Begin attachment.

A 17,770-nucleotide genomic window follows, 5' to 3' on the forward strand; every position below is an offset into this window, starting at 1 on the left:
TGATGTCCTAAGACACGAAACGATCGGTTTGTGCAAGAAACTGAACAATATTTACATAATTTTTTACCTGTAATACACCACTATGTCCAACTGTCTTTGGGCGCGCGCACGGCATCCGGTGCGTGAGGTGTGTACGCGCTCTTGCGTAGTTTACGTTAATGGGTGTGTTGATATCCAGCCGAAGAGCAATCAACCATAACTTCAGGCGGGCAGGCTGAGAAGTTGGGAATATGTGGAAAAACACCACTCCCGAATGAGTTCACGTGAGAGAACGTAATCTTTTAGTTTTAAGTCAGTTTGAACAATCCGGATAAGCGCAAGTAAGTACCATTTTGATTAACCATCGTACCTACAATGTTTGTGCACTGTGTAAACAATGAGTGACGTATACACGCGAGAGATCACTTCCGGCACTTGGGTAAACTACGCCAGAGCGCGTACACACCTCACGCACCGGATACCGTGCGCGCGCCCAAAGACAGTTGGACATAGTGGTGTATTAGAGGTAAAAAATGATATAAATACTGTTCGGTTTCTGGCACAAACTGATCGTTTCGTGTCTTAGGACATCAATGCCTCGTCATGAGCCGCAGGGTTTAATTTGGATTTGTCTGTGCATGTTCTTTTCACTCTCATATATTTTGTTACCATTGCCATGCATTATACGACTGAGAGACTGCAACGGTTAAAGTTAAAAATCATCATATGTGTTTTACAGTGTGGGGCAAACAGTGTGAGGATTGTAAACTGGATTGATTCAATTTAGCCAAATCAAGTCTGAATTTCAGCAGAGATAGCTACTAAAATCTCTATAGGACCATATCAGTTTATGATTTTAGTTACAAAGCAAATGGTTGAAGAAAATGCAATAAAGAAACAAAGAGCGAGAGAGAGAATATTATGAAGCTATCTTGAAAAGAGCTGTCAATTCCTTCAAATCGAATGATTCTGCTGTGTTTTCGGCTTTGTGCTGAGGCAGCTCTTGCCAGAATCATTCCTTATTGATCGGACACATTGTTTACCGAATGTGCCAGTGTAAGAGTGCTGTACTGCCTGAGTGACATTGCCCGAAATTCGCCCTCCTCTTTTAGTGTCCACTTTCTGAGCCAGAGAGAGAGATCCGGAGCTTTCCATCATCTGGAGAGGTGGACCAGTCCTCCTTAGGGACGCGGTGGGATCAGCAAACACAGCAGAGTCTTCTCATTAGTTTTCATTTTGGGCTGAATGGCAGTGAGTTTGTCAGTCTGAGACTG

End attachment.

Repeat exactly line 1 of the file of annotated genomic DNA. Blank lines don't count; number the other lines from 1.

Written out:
A 17,770-nucleotide genomic window follows, 5' to 3' on the forward strand; every position below is an offset into this window, starting at 1 on the left: